Arkham)has decided that he doesn't like the way the GAB is working, even though he was a full supporter of it when it was created. His beef is that he thinks that it is partisan and favors the Democrats, meaning that it won't let the Republicans do whatever the hell they want to do.
His brilliant idea on how to fix his misperception is to make the non-partisan board less partisan by replacing the non-partisan judges with partisan activists.
Yeah, I'll let that sink in for a minute.
This idea was immediately panned, not just by the Democrats, but by neutral, outside observers:
A professor specializing in election law who has studied the accountability board bemoaned the proposal.Senator Chris Larson continued with the sports analogies by comparing Fitzgerald's proposal to the replacement referees that made the beginning of the NFL season such a farce.
"I think that's about the worst idea I've heard this year," said Daniel Tokaji, a professor at Ohio State University Moritz College of Law who has written about Wisconsin's accountability board.
"I'm not surprised to see a partisan politician try to wrest power from the GAB. It's unfortunate, but not surprising," he said.
He called the accountability board a national model, saying it does a much better job than the partisan secretaries of state who run elections in many other states.
"The umpire is a player for one of the teams" in those states, Tokaji said.
I think it would be closer to the truth if you combined the two analogies. It would be more like the replacement refs, but having them picked out by the two sides.
Brian Fraley, in an obvious effort at doing some damage control, became desperate himself. In an article that he got published at Red State, Fraley starts grasping at straws. Some of the arguments that he used to support Fitzgerald's folly was the ridiculous claim that names like Adolph Hitler and Mickey Mouse would be accepted by the GAB, even though no such names were submitted. He also pointed out the work of the fallacious True the Vote, which proved to inaccurate at best. Fraley also adds in the allegations of voter fraud which were totally debunked by the Racine County District Attorney's Office.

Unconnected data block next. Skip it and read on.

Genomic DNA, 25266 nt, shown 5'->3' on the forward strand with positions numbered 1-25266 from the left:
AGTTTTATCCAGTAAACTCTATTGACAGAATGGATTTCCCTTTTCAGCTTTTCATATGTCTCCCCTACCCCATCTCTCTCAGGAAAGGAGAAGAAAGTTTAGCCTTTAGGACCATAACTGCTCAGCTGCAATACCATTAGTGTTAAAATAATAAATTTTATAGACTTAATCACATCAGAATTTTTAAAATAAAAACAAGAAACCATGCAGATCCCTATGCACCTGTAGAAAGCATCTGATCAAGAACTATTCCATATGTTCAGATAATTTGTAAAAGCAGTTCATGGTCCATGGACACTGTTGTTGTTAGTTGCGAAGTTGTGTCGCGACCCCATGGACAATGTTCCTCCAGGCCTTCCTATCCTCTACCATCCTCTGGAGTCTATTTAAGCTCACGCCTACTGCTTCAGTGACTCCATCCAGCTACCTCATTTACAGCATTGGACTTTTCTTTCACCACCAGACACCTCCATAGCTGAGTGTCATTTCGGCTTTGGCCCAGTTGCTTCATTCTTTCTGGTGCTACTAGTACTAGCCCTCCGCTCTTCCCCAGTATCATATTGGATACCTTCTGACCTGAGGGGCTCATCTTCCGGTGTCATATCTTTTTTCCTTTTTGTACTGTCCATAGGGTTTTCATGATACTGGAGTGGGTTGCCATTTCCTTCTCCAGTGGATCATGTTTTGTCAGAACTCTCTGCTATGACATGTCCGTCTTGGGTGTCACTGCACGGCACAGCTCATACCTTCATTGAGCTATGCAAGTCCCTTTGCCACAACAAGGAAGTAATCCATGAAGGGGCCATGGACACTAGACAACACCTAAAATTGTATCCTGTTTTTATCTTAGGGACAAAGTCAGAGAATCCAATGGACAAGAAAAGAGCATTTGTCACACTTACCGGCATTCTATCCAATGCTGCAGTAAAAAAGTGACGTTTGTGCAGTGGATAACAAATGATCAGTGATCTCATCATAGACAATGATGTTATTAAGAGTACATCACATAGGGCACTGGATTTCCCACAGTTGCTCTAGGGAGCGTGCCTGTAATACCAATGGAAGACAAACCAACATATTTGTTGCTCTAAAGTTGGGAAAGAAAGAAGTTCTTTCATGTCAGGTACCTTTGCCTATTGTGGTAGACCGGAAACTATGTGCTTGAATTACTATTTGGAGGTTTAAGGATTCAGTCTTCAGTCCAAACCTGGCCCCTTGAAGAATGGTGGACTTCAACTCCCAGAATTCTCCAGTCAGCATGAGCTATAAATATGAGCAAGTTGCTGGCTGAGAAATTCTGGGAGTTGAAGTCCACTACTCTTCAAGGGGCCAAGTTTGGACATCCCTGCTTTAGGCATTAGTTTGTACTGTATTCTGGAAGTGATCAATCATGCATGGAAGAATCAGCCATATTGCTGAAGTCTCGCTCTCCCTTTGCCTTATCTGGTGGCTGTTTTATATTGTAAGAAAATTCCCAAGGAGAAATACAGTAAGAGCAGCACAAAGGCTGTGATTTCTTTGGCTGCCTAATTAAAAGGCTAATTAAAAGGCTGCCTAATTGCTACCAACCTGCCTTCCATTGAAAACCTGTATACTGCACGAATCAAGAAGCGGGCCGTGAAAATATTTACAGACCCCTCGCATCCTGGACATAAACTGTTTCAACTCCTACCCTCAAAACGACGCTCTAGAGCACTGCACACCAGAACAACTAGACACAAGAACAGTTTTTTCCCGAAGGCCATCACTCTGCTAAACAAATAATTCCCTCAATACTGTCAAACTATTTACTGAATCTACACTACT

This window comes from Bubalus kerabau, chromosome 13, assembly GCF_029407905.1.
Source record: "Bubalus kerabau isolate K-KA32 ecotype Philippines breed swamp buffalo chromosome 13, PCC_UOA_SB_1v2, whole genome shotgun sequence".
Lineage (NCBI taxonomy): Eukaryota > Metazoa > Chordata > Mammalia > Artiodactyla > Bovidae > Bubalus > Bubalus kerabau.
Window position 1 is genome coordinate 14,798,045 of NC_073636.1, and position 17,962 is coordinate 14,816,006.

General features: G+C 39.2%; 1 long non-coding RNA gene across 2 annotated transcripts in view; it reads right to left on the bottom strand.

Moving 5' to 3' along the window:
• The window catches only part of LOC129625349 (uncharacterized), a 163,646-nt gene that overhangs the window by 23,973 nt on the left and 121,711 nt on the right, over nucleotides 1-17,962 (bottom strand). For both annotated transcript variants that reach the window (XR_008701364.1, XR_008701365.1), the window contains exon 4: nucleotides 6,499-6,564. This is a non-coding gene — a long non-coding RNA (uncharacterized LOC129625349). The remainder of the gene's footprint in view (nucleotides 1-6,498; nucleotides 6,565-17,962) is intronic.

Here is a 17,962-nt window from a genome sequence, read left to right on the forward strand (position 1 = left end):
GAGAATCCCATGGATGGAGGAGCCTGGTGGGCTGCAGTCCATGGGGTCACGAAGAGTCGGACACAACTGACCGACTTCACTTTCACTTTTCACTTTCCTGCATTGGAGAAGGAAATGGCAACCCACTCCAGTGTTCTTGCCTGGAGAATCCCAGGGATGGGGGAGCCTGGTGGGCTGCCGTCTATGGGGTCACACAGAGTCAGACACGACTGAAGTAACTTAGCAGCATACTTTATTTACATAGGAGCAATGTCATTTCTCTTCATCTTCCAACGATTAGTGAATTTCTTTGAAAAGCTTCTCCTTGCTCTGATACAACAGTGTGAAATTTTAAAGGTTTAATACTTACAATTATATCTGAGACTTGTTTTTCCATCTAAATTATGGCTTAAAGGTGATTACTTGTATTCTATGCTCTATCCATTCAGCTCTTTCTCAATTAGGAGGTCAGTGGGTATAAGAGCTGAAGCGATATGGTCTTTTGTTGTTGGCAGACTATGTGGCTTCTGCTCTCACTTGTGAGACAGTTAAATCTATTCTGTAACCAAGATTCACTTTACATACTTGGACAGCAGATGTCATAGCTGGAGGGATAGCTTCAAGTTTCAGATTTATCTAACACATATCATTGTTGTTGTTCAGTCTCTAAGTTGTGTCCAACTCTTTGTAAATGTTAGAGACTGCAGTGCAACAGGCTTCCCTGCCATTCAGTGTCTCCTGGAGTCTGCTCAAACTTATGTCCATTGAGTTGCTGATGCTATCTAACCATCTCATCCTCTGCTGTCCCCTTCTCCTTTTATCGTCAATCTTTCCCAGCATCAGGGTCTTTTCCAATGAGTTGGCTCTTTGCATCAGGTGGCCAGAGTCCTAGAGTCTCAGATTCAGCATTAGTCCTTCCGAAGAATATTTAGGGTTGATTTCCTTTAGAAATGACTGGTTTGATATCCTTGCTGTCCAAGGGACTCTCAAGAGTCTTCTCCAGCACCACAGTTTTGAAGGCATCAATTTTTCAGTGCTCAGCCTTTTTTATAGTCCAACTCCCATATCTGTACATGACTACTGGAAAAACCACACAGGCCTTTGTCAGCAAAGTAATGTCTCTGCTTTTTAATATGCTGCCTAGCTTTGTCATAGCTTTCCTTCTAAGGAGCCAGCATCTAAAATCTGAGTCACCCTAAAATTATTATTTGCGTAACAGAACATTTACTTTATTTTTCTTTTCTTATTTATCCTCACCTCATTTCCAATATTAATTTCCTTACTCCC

The Democrats blasted Fitzgerald's proposal as yet another partisan power grab by the Republicans. And rightfully so.
It's quite obvious that Fitzgerald's proposal has nothing to do with creating jobs, fixing the economy or saving taxpayer money. What Fitzgerald is proposing is an effort to further stack the deck in the Republicans' favor, just like with their gerrymandering and voter suppression.
One might think that since the Republicans control both houses of the legislature, the governor's office, the attorney general's office and the majority on the State Supreme Court, it would seem that Fitzgerald's complaints about the GAB rings false.
I would have to agree.
But it might be the fact that the elections the Republicans could not control, the one for president and U.S. Senate, which were handily won by President Barack Obama and Senator-Elect Tammy Baldwin, that the Republican agenda is not only not working, but an increasing number of people are rejecting it, and the Republicans, which is making Fitzgerald so uneasy.
Then again, Fitzgerald might also have underlying reasons of a personal nature for his proposal.
Keep in mind that it is Fitzgerald's campaign fund raiser and special friend, Judith Rhodes Engels who has her name all wrapped up in Walkergate, the second version of the caucus scandals.
Rhodes Engels was riding with Walker during his last Harley Davidson campaign tour of the state. It was also Rhodes Engels who was found to be giving Walker's Kelly Rindfleisch all the information regarding Fitzgerald's campaign donors.
Furthermore it was Engels Rhodes who partook in a series of secret emails regarding the state function of redistricting, or in this case, gerrymandering. And Rhodes Engels has been observed many times coming and going from Fitzgerald's office in the Capitol Building.
Fitzgerald's proposal might not be just another power grab, but it might very well be a CYA maneuver to protect himself and his special
It's ironic how Fitzgerald now wants to change the GAB - which he voted for to deal with things like the caucus scandal - possibly in order to avoid responsibility for the caucus scandal-like behavior that he and his staff have participated in.